• Myelin loss

Pathologically, when a cranial nerve is affected, the major impact involves inflammation.  This image is from a pathological study from a patient that died after sarcoidosis.  This is a cross section of a facial nerve and one may observe the infiltration of that cranial nerve by inflammatory cells.

Image 21: Neurosarcoidosis: Clinical Classification (Encephalitic forms)

One of the most aggressive manifestations of these disorders is the encephalitic form of the disease.  The encephalitic form means that there is inflammation of the brain parenchyma; that is in contrast with other forms of the disease, in which the inflammation is predominantly the meninges, the covering of the brain.  These forms may affect white matter, grey matter or it may produce tumor-like lesions.  These forms are going to produce complex manifestations such as headache, psychoses, seizure activity, endocrinological problems, and significant neurological disability.  These are the forms that frequently mimic multiple sclerosis, thus, it is extremely important that patients with suspected multiple sclerosis be evaluated to be sure that they do not have neurosarcoidosis.  The temporal pattern of these types of manifestations is that the brain parenchyma may be affected in a relapsing-remitting or chronic profile; very similar to what happens in multiple sclerosis.

Image 22: Neurosarcoidosis: Encephalitic form MRI’s

  

These are very dramatic images of the brain of a patient affected by sarcoidosis.  We recently evaluated this patient and there was extensive encephalitis predominantly affecting the white matter.  Initially, there was concern about the presence of a brain tumor, like a glioblastoma multiform.  For this reason, the patient got a biopsy and the surprise for us was that this was no tumor.  The tissue biopsy confirmed that this was a manifestation of neurosarcoidosis.

Image 23-24: Neurosarcoidosis: Encephalitic forms: Pathological Features

   

 

 

The tissue biopsy demonstrated the presence of these granulomas and inflammatory reactions.  These are the hallmarks that define the neurosarcoidosis.

Image 25: Conclusion: Granulomatous encephalitis = Neurosarcoidosis

In this particular case, what defined and concluded the overall clinical assessment is that this patient suffered from the encephalitic form of neurosarcoidosis.  This was good news because we were able to treat the inflammation with the use of a steroid, IV Solumedrol.  Subsequently, the patient received treatment with Prednisone, and is doing much better.  During the follow-up investigation, we found that the patient also had sarcoidosis affecting her lungs.

Image 26: Neurosarcoidosis: Clinical Classification  (Myelopathic form)

Patients with transverse myelitis also have to be evaluated for neurosarcoidosis.  When there is a sub-acute form of myelitis or progressive myelopathy or chronic myelopathy, one of the concerns is the presence of sarcoidosis.  We see this with relative frequency in patients with these types of temporal profiles.  This is one of the issues in evaluating the differential diagnosis between myelopathy and neurosarcoidosis.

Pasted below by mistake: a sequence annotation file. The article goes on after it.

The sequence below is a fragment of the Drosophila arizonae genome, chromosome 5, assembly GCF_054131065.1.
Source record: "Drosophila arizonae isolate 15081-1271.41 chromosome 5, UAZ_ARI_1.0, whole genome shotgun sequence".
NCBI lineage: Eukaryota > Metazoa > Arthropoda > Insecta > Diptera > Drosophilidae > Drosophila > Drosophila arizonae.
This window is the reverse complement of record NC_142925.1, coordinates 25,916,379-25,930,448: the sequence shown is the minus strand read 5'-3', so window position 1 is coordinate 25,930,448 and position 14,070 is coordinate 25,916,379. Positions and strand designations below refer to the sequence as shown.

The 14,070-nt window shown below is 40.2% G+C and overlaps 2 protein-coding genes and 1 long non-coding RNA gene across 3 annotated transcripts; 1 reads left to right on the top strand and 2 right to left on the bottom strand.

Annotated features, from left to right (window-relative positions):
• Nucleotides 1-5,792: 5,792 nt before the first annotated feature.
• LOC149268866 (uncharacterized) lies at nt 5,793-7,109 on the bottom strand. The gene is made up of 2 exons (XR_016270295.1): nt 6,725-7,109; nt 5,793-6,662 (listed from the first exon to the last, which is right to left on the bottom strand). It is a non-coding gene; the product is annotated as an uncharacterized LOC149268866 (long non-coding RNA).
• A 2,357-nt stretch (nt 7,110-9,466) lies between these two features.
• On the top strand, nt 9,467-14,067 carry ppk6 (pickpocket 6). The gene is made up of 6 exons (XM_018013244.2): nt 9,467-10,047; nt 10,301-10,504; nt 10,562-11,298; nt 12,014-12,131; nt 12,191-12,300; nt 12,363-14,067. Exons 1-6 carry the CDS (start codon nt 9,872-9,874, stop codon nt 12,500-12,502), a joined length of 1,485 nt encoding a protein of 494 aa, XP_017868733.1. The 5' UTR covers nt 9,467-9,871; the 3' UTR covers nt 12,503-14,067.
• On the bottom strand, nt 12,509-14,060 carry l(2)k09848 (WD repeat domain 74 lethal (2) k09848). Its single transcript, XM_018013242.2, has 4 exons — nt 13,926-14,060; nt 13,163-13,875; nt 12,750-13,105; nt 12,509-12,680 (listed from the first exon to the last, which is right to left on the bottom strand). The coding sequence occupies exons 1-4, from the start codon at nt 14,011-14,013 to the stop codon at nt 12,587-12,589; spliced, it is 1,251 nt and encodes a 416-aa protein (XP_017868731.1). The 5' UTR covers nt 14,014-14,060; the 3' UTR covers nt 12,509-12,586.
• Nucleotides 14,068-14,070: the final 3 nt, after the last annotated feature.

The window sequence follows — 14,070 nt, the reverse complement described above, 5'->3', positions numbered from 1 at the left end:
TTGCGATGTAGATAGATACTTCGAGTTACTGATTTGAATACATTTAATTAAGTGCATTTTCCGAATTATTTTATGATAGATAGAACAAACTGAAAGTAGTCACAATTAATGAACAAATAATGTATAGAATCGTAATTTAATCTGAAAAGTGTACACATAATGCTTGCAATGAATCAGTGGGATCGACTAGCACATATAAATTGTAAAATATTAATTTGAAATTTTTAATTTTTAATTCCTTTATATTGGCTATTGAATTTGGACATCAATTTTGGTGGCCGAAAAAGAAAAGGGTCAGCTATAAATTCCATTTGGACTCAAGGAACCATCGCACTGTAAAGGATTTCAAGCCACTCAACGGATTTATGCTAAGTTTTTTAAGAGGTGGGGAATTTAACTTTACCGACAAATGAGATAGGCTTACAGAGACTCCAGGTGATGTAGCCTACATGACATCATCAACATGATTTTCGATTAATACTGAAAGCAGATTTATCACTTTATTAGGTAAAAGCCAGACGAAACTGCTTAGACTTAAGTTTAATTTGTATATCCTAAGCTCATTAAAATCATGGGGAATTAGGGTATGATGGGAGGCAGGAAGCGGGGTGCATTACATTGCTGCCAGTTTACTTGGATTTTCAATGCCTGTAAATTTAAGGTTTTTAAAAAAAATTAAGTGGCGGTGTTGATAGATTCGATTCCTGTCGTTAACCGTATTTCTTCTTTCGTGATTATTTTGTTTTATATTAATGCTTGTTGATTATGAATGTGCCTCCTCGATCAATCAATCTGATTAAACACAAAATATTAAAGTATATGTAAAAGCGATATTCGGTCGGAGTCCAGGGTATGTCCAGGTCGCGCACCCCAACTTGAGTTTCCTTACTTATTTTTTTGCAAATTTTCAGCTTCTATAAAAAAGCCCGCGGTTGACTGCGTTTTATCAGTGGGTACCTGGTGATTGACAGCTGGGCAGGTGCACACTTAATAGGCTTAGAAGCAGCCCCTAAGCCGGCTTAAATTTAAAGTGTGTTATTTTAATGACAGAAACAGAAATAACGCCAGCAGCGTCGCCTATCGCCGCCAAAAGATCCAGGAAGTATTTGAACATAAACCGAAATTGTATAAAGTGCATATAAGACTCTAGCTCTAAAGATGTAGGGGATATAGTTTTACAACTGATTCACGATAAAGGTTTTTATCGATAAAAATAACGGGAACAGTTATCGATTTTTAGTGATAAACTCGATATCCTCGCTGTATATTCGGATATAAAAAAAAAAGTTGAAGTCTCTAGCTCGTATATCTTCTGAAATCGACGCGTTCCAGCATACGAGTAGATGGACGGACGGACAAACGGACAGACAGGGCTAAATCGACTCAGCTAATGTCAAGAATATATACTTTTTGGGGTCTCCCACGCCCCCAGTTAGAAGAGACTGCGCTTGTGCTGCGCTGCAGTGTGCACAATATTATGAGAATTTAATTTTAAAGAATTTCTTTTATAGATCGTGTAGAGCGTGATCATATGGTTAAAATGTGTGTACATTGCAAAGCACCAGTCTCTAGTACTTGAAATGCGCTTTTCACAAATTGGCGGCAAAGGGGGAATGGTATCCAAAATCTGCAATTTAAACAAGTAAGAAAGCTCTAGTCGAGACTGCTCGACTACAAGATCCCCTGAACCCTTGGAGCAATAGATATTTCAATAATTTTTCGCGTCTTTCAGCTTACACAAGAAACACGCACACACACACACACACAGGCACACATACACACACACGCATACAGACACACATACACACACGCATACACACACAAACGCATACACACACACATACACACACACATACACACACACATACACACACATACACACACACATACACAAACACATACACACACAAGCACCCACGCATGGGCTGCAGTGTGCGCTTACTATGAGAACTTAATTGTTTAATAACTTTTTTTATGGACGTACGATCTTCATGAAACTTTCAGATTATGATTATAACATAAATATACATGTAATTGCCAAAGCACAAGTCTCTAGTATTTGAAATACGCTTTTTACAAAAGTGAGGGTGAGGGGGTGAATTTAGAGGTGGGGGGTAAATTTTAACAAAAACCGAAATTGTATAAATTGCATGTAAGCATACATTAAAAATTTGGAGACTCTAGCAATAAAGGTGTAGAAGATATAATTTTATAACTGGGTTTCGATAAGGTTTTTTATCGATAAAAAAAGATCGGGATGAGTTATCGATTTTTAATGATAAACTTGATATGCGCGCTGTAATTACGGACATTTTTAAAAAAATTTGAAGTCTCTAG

Image 27: Neurosarcoidosis: Myelopathic form MRI’s

  

Neurosarcoidosis in the spinal cord is very aggressive and produces a lot of spinal cord changes.  This is a MRI of a patient affected by neurosarcoidosis.  The inflammatory granuloma lesion is taking up a large portion of the spinal cord, and producing significant clinical manifestations, such as paraparesis (weakness in the lower extremities) and sensory deficit.

Image 27: Neurosarcoidosis: Myelopathic form

  

This MRI is of a longitudinal section of the thoracic and lumbar spinal cord.  In the middle of the cross-section of the spinal cord, there is an area that appears bright white.  This is a manifestation of the inflammatory process in this disorder.

Table: Neurosarcoidosis: Clinical Classification (peripheral nervous system)

Neurosarcoidosis may produce involvement of any part of the central nervous system, and it may also affect any part of the peripheral nervous system.  It may affect the peripheral nerves or it may affect the muscle.  This is going to be associated with significant manifestations of numbness, tingling, or the presence of muscle weakness.

This complex diagram identifies the treatment decisions for neurosarcoidosis.  The treatment is divided into acute forms, the relapsing-remitting forms and the chronic forms of the disease.  The acute treatment is based primarily on the use of IV Solumedrol or Methylprednisolone or Prednisone.  These treatments are similar to what we use in patients with acute myelitis or patients with flare-ups of multiple sclerosis.  In general terms, the treatment of all of these immunological disorders is very similar in many ways.  However, when we complete the treatment of the acute manifestations, we need to decide if the patient needs chronic treatment or whether the treatment of the acute process was enough to control the disease.  Unfortunately, in the majority of patients with neurosarcoidosis, we need to continue with chronic treatment.  The chronic treatment is based on the use of immunomodulatory medication or the use of immunosuppressant medication.  Immunosuppressant medications include Methotrexate, Azathioprine, Cyclophosphamide, or Mycophenolate.  All of these medications help to control the inflammatory process which is one of the main mechanisms of the disease in neurosarcoidosis.

There are recent treatment approaches that modulate the presence of some cytokines.  The introduction of new medications has produced modulation of the antibody response in sarcoidosis or the reduction of the TNF associated production.  All of these immunosuppressant approaches are very helpful in the control of the symptomatology.

The treatment of sarcoidosis depends on the clinical manifestation and the temporal profile.  This is extremely important because there are encephalitic forms and myelopathic forms that require more aggressive treatment.  This more aggressive treatment means not only the use of steroids, but also the use of immunosuppressant medications.  There are forms of sarcoidosis, for example acute forms, in which the use of steroids, such as Prednisone, is good enough to control the disease.